So, because it's an unconventional place to be doing these studies, their facilities aren't comprehensive. I am able to do water nitrate and phosphate tests using TNT kits, but I was wondering if there was any low cost/practical soil phosphate and nitrate testing methods? Whether it would give me a general/semi-accurate result. I had the idea of mixing DI water and the soil, then letting the particles settle and using the surface water to do a regular water analysis. Does anyone have any experience doing that?
Appreciate any help
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Hi. I hope the following link could help you very much:
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The goal is to identify different individuals in a population and observe their behavior.
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Hi. I hope the followimg website could help you:
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I am trying to understan if there is a latitudinal cline in the degree of melanization of a frog, but I am not quite sure of which would be the best statistical analysis to perform.
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Selection of appropriate statistical method depends on the following three things: Aim and objective of the study, Type and distribution of the data used, and Nature of the observations (paired/unpaired). https://www.ncbi.nlm.nih.gov/pmc/articles/PMC6639881/
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I'm collecting road mortality data once per week along two different 3.5 km sections of road. I'm interested to know if there are taxa specific differences in road mortality.
As of now, I've simply pooled mortalities for each taxa (frogs, turtles, small mammals, etc.) from both sites and talked about differences with simple summary statistics (count of mortalities per group, proportion of mortalities attributed to each group, average count per survey). I'm not so much interested to compare between sites, but between taxa as a whole.
Is there a statistical test I can use to answer the question "is there is a difference in road mortality between taxa?"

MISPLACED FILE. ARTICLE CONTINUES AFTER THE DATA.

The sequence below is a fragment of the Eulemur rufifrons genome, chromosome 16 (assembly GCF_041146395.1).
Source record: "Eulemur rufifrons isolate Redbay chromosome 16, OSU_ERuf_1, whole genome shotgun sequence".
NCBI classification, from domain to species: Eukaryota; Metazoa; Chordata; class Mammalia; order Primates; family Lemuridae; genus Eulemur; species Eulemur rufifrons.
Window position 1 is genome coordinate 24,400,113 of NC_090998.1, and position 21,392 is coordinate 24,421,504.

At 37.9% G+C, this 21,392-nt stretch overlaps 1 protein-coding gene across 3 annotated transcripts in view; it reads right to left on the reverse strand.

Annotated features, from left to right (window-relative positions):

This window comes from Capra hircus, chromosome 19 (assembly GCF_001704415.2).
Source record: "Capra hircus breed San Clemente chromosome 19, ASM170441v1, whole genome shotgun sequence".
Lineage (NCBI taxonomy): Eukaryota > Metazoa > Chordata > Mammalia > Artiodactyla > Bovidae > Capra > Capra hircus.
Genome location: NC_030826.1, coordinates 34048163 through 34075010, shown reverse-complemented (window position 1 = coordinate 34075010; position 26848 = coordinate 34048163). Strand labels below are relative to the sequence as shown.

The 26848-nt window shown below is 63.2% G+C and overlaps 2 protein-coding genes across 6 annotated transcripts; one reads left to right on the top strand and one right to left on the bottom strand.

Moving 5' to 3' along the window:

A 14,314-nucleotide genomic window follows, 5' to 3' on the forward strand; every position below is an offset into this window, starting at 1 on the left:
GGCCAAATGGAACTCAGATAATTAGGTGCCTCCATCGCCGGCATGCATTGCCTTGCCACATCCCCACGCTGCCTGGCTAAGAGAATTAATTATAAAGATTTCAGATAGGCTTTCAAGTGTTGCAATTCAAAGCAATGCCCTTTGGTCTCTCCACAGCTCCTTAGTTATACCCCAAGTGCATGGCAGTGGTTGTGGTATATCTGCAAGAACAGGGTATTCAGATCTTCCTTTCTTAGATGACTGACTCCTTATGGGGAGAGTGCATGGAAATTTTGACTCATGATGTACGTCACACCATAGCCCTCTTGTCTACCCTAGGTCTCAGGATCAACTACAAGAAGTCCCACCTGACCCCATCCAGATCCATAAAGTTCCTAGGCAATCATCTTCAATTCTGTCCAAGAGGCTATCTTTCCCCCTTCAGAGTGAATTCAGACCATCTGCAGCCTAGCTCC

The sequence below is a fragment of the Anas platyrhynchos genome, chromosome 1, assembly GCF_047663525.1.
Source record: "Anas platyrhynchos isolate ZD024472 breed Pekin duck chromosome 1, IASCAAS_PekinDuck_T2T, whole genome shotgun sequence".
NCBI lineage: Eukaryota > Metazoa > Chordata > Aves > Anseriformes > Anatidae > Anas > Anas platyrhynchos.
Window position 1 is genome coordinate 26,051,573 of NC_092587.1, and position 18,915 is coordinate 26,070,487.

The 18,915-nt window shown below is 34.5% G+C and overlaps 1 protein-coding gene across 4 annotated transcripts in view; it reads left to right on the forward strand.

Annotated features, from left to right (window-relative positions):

or
Are the summary statistics I've been using sufficient to answer this question?
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Agree with the views of Dr Zaal Kikvidze and Dr David Dawson
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I want to measure the metabolic rate and water loss in amphibians, usually frogs and salamanders, that have different life histories. And, I want to build a chamber that I can use for aquatic and terrestrial species or life stages. I want them to work for both because the idea is to take measurements in the field and the system itself is already large.
I am starting to work with physiology, so any advice for the chamber or how to measure metabolic rate is welcome. Thanks!
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Hello Zuania,
In your case, I think it would be interesting to build a chamber that can measure respiration both in water and in air. You can check papers on mudskipper or crabs which studied bimodal respiration, you may find advices for chamber design.
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I need an applicable molecular biomarker like expressing the genes in frogs who expose to chytrid fungus in different environmental stressors. Indeed, what kinds of genes I should notice in frog's body for my molecular analysis?
Thank you
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I don't work on this but someone in my department does. She said that it varies among species. There are several gene expression studies concerning this topic. Check out Eskew et al., 2018 and Rosenbum et al. 2008
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Probably a silly question but I am a complete novice in molecular biology. I have decided to attempt a phylogenetic analysis. I have managed to create a phylogenetic tree but want to confirm whether it is detrimental or not to align both types of sequences.
For some context I have collected 87 sequences from a frog family. Some of these species are fairly unknown so the choices for DNA sequences are limited.